In the Middle East, everyone is having sex but no one wants to talk about it – as pointed out to Shereen El Feki whilst she was travelling the Arab region talking about sex. Despite the ease with which people are locking lips, a culture of silence still exists around the topic of sex and sexual health.

Whilst the Western world is in a state of sexual freedom, the Orient seems to be stuck in an age of sexual repression. The 19th century Western society used to have highly eroticised views of the Middle East.

Key populations such as women, men who have sex with men and female sex workers suffer from stigma and discrimination. This prevents them from getting the help and advice they need when it comes to their sexual health.

The Arab world has moved far from its former identity of sensuality, sex, loose morals and mystery. Nowadays, there is an unmet need for sexual health awareness and control of sexually transmitted infections (STIs). A lack of education and information is putting people at high risk of STIs through risky sexual behaviour.

A lack of sexual health education is contributing towards the risk of STIs.

What is included in risky behaviours?

For example, unprotected sex is increasing – allowing infections to spread easily – especially amongst young people. The obsession with virginity in the Arab region is encouraging unprotected oral and anal sex. The widespread reluctance to use protection is contributing to the rise in HIV infections.

A non-governmental organisation in the MENA region tried to encourage the prevention of HIV by offering free protection to young female sex workers. The response was “No way are we going to become pregnant. We only have oral or anal sex because we want to get married.”

It is beyond doubt that using protection is the best way to protect against most STIs. Not using a barrier protection method when having sex with a new partner whose sexual history you do not know is like playing russian roulette. Sooner rather than later you are going to get infected, and it might be with a virus that will threaten your life.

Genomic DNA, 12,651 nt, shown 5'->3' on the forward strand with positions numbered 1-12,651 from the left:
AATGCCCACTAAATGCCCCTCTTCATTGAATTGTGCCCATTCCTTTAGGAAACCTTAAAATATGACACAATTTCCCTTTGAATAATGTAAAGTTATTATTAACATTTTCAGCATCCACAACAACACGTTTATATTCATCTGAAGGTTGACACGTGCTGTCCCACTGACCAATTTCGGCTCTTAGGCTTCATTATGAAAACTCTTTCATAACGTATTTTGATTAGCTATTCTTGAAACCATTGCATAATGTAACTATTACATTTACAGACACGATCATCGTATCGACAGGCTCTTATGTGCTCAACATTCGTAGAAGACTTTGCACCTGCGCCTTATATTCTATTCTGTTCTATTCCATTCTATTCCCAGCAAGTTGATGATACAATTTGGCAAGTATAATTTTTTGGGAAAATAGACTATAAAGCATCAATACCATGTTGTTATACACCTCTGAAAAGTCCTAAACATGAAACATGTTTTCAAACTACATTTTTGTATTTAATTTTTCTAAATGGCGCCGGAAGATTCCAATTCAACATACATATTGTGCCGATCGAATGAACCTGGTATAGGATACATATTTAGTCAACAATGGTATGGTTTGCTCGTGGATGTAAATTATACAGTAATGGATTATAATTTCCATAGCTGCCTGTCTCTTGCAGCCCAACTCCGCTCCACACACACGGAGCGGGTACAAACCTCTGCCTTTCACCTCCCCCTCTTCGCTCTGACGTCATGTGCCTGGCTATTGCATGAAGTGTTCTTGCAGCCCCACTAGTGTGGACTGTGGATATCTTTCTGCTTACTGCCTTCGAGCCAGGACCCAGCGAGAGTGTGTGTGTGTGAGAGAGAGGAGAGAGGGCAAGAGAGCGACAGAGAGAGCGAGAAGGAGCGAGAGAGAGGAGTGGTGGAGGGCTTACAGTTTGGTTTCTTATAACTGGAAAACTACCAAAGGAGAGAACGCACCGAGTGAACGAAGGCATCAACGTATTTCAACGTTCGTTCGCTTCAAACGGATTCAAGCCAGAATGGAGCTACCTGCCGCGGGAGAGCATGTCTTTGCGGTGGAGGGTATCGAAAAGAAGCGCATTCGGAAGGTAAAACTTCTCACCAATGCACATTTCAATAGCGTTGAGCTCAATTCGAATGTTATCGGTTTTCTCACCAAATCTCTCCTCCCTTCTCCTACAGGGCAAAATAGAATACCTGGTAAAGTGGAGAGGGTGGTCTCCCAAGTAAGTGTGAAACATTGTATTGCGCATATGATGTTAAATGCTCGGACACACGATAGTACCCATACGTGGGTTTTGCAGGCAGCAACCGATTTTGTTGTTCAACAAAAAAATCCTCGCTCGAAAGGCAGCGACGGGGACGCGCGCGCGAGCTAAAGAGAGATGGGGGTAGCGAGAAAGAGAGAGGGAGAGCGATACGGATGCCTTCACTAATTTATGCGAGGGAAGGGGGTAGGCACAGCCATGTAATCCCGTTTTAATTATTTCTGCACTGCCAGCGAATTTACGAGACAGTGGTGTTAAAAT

Mike Asher, Co-Founder of Better2Know

However, it is not all doom and gloom. Many individuals are pushing the boundaries and questioning the old taboos. Though changes are subtle, they can be seen everywhere. The rebranding of sexual health is trending in the Middle East. It is becoming less of a taboo and more aligned with health and wellbeing, with wellness brands moving into the sexual health area.

Sexual health in the Middle East is becoming more accepted.

Speak to Better2Know in confidence

If you are concerned about any aspect of your sexual health, you should get tested as soon as possible. Many STIs are curable with the correct course of treatment, whilst other infections may require lifelong management. In all cases, the earlier you are diagnosed, the faster you can start treatment and the less damage will occur.

To arrange a confidential appointment, find your nearest clinic and book online, or phone our friendly booking team on the number at the top of the page.

Sources

[1] Elsevier: Sexuality and Sexual Health: Constructs and Expressions in the Extended Middle East and North Africa by Faysal El-Kak

[2] National Center for Biotechnology Information: In the Arab Bedroom: The Sex Life of Arabs by P Dupont

[3] Zocalo Public Square: What We Don’t Know About Sex in the Middle East

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